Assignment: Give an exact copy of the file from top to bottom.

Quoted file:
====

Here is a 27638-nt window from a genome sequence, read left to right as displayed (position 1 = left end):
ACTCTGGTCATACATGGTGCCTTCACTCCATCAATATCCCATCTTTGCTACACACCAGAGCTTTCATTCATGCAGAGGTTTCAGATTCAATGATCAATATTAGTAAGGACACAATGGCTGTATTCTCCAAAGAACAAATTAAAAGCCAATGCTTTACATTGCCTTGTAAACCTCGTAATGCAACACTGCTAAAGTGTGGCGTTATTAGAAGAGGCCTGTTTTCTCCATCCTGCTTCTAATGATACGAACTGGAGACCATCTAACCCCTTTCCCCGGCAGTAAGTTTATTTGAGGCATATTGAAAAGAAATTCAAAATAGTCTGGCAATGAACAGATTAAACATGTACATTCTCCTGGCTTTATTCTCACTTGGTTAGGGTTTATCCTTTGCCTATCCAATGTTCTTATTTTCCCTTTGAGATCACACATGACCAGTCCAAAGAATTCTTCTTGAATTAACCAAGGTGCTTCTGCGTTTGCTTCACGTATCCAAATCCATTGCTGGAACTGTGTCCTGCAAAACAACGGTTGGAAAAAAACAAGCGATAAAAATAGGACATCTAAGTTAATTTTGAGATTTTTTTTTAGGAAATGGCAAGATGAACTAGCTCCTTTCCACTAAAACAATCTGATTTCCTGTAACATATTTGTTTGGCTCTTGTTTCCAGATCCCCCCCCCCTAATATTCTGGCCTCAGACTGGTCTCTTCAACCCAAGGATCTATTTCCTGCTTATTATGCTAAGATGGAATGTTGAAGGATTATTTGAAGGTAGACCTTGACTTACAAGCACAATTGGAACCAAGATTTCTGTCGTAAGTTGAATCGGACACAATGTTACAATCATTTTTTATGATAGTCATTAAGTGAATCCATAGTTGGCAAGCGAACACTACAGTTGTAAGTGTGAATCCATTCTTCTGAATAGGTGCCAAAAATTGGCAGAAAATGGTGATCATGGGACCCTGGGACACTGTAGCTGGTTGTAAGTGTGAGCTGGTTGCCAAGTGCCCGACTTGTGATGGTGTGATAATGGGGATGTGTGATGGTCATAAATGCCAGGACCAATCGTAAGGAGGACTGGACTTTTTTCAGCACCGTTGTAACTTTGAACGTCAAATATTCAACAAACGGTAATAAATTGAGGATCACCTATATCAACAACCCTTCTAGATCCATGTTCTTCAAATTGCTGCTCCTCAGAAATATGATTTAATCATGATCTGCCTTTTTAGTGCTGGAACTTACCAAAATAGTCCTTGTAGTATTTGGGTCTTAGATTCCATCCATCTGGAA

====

Here is a 27638-nt window from a genome sequence, read left to right as displayed (position 1 = left end):
ACTCTGGTCATACATGGTGCCTTCACTCCATCAATATCCCATCTTTGCTACACACCAGAGCTTTCATTCATGCAGAGGTTTCAGATTCAATGATCAATATTAGTAAGGACACAATGGCTGTATTCTCCAAAGAACAAATTAAAAGCCAATGCTTTACATTGCCTTGTAAACCTCGTAATGCAACACTGCTAAAGTGTGGCGTTATTAGAAGAGGCCTGTTTTCTCCATCCTGCTTCTAATGATACGAACTGGAGACCATCTAACCCCTTTCCCCGGCAGTAAGTTTATTTGAGGCATATTGAAAAGAAATTCAAAATAGTCTGGCAATGAACAGATTAAACATGTACATTCTCCTGGCTTTATTCTCACTTGGTTAGGGTTTATCCTTTGCCTATCCAATGTTCTTATTTTCCCTTTGAGATCACACATGACCAGTCCAAAGAATTCTTCTTGAATTAACCAAGGTGCTTCTGCGTTTGCTTCACGTATCCAAATCCATTGCTGGAACTGTGTCCTGCAAAACAACGGTTGGAAAAAAACAAGCGATAAAAATAGGACATCTAAGTTAATTTTGAGATTTTTTTTTAGGAAATGGCAAGATGAACTAGCTCCTTTCCACTAAAACAATCTGATTTCCTGTAACATATTTGTTTGGCTCTTGTTTCCAGATCCCCCCCCCCTAATATTCTGGCCTCAGACTGGTCTCTTCAACCCAAGGATCTATTTCCTGCTTATTATGCTAAGATGGAATGTTGAAGGATTATTTGAAGGTAGACCTTGACTTACAAGCACAATTGGAACCAAGATTTCTGTCGTAAGTTGAATCGGACACAATGTTACAATCATTTTTTATGATAGTCATTAAGTGAATCCATAGTTGGCAAGCGAACACTACAGTTGTAAGTGTGAATCCATTCTTCTGAATAGGTGCCAAAAATTGGCAGAAAATGGTGATCATGGGACCCTGGGACACTGTAGCTGGTTGTAAGTGTGAGCTGGTTGCCAAGTGCCCGACTTGTGATGGTGTGATAATGGGGATGTGTGATGGTCATAAATGCCAGGACCAATCGTAAGGAGGACTGGACTTTTTTCAGCACCGTTGTAACTTTGAACGTCAAATATTCAACAAACGGTAATAAATTGAGGATCACCTATATCAACAACCCTTCTAGATCCATGTTCTTCAAATTGCTGCTCCTCAGAAATATGATTTAATCATGATCTGCCTTTTTAGTGCTGGAACTTACCAAAATAGTCCTTGTAGTATTTGGGTCTTAGATTCCATCCATCTGGAA